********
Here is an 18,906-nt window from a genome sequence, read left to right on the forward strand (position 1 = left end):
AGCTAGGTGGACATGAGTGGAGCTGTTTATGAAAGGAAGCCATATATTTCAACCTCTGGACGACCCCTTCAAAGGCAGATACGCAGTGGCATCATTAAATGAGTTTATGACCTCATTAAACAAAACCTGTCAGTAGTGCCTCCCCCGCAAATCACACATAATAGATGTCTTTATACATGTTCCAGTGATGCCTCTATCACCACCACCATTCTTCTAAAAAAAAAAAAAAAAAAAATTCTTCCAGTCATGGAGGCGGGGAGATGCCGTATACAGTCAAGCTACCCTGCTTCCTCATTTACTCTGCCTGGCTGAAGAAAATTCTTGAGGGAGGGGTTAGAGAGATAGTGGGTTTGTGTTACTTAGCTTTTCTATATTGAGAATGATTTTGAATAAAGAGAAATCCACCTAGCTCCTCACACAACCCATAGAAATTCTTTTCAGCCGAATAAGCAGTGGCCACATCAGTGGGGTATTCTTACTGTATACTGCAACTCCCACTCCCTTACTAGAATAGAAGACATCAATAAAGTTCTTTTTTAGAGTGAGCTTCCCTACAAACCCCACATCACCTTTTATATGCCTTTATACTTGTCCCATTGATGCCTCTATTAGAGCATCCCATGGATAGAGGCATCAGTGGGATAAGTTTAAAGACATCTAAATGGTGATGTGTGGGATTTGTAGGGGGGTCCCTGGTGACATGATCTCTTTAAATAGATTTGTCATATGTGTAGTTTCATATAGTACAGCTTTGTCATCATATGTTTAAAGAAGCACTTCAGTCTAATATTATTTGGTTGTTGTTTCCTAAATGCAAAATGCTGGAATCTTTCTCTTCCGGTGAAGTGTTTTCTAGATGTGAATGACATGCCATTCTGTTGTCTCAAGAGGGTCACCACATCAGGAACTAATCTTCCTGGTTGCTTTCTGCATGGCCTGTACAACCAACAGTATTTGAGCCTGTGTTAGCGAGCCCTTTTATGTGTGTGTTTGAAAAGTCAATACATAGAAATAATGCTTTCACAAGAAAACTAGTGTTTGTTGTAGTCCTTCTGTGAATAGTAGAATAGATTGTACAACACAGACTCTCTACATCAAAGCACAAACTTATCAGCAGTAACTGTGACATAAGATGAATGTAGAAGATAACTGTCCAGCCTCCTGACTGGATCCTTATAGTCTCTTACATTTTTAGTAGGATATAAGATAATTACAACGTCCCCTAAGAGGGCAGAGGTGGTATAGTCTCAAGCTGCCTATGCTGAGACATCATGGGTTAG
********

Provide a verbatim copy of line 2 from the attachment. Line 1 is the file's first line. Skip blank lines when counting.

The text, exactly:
AGCTAGGTGGACATGAGTGGAGCTGTTTATGAAAGGAAGCCATATATTTCAACCTCTGGACGACCCCTTCAAAGGCAGATACGCAGTGGCATCATTAAATGAGTTTATGACCTCATTAAACAAAACCTGTCAGTAGTGCCTCCCCCGCAAATCACACATAATAGATGTCTTTATACATGTTCCAGTGATGCCTCTATCACCACCACCATTCTTCTAAAAAAAAAAAAAAAAAAAATTCTTCCAGTCATGGAGGCGGGGAGATGCCGTATACAGTCAAGCTACCCTGCTTCCTCATTTACTCTGCCTGGCTGAAGAAAATTCTTGAGGGAGGGGTTAGAGAGATAGTGGGTTTGTGTTACTTAGCTTTTCTATATTGAGAATGATTTTGAATAAAGAGAAATCCACCTAGCTCCTCACACAACCCATAGAAATTCTTTTCAGCCGAATAAGCAGTGGCCACATCAGTGGGGTATTCTTACTGTATACTGCAACTCCCACTCCCTTACTAGAATAGAAGACATCAATAAAGTTCTTTTTTAGAGTGAGCTTCCCTACAAACCCCACATCACCTTTTATATGCCTTTATACTTGTCCCATTGATGCCTCTATTAGAGCATCCCATGGATAGAGGCATCAGTGGGATAAGTTTAAAGACATCTAAATGGTGATGTGTGGGATTTGTAGGGGGGTCCCTGGTGACATGATCTCTTTAAATAGATTTGTCATATGTGTAGTTTCATATAGTACAGCTTTGTCATCATATGTTTAAAGAAGCACTTCAGTCTAATATTATTTGGTTGTTGTTTCCTAAATGCAAAATGCTGGAATCTTTCTCTTCCGGTGAAGTGTTTTCTAGATGTGAATGACATGCCATTCTGTTGTCTCAAGAGGGTCACCACATCAGGAACTAATCTTCCTGGTTGCTTTCTGCATGGCCTGTACAACCAACAGTATTTGAGCCTGTGTTAGCGAGCCCTTTTATGTGTGTGTTTGAAAAGTCAATACATAGAAATAATGCTTTCACAAGAAAACTAGTGTTTGTTGTAGTCCTTCTGTGAATAGTAGAATAGATTGTACAACACAGACTCTCTACATCAAAGCACAAACTTATCAGCAGTAACTGTGACATAAGATGAATGTAGAAGATAACTGTCCAGCCTCCTGACTGGATCCTTATAGTCTCTTACATTTTTAGTAGGATATAAGATAATTACAACGTCCCCTAAGAGGGCAGAGGTGGTATAGTCTCAAGCTGCCTATGCTGAGACATCATGGGTTAG